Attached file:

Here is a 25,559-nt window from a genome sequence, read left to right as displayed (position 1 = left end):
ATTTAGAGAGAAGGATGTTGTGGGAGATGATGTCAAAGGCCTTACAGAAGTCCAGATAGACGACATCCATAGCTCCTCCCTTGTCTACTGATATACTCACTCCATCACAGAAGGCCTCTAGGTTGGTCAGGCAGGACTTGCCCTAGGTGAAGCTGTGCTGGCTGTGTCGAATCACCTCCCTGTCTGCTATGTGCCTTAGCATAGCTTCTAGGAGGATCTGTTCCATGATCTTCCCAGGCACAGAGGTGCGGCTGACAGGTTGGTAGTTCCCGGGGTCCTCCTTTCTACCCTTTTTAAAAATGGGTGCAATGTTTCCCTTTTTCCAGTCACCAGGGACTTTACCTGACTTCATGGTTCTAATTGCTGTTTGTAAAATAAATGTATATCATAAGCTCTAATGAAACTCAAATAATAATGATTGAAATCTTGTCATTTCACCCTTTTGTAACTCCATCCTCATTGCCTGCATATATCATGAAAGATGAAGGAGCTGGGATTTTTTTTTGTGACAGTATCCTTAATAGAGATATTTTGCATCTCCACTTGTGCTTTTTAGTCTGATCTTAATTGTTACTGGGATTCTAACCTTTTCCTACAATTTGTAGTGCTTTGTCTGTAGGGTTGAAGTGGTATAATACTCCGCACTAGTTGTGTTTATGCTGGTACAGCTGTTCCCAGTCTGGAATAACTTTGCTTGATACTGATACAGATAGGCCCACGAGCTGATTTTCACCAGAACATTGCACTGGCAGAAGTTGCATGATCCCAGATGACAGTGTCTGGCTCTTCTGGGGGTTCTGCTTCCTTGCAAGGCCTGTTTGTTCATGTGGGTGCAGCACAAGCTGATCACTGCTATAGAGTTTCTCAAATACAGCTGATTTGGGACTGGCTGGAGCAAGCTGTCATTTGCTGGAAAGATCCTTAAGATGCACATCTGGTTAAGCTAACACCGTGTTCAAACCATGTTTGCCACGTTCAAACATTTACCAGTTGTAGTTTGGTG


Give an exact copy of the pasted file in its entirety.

Here is a 25,559-nt window from a genome sequence, read left to right as displayed (position 1 = left end):
ATTTAGAGAGAAGGATGTTGTGGGAGATGATGTCAAAGGCCTTACAGAAGTCCAGATAGACGACATCCATAGCTCCTCCCTTGTCTACTGATATACTCACTCCATCACAGAAGGCCTCTAGGTTGGTCAGGCAGGACTTGCCCTAGGTGAAGCTGTGCTGGCTGTGTCGAATCACCTCCCTGTCTGCTATGTGCCTTAGCATAGCTTCTAGGAGGATCTGTTCCATGATCTTCCCAGGCACAGAGGTGCGGCTGACAGGTTGGTAGTTCCCGGGGTCCTCCTTTCTACCCTTTTTAAAAATGGGTGCAATGTTTCCCTTTTTCCAGTCACCAGGGACTTTACCTGACTTCATGGTTCTAATTGCTGTTTGTAAAATAAATGTATATCATAAGCTCTAATGAAACTCAAATAATAATGATTGAAATCTTGTCATTTCACCCTTTTGTAACTCCATCCTCATTGCCTGCATATATCATGAAAGATGAAGGAGCTGGGATTTTTTTTTGTGACAGTATCCTTAATAGAGATATTTTGCATCTCCACTTGTGCTTTTTAGTCTGATCTTAATTGTTACTGGGATTCTAACCTTTTCCTACAATTTGTAGTGCTTTGTCTGTAGGGTTGAAGTGGTATAATACTCCGCACTAGTTGTGTTTATGCTGGTACAGCTGTTCCCAGTCTGGAATAACTTTGCTTGATACTGATACAGATAGGCCCACGAGCTGATTTTCACCAGAACATTGCACTGGCAGAAGTTGCATGATCCCAGATGACAGTGTCTGGCTCTTCTGGGGGTTCTGCTTCCTTGCAAGGCCTGTTTGTTCATGTGGGTGCAGCACAAGCTGATCACTGCTATAGAGTTTCTCAAATACAGCTGATTTGGGACTGGCTGGAGCAAGCTGTCATTTGCTGGAAAGATCCTTAAGATGCACATCTGGTTAAGCTAACACCGTGTTCAAACCATGTTTGCCACGTTCAAACATTTACCAGTTGTAGTTTGGTG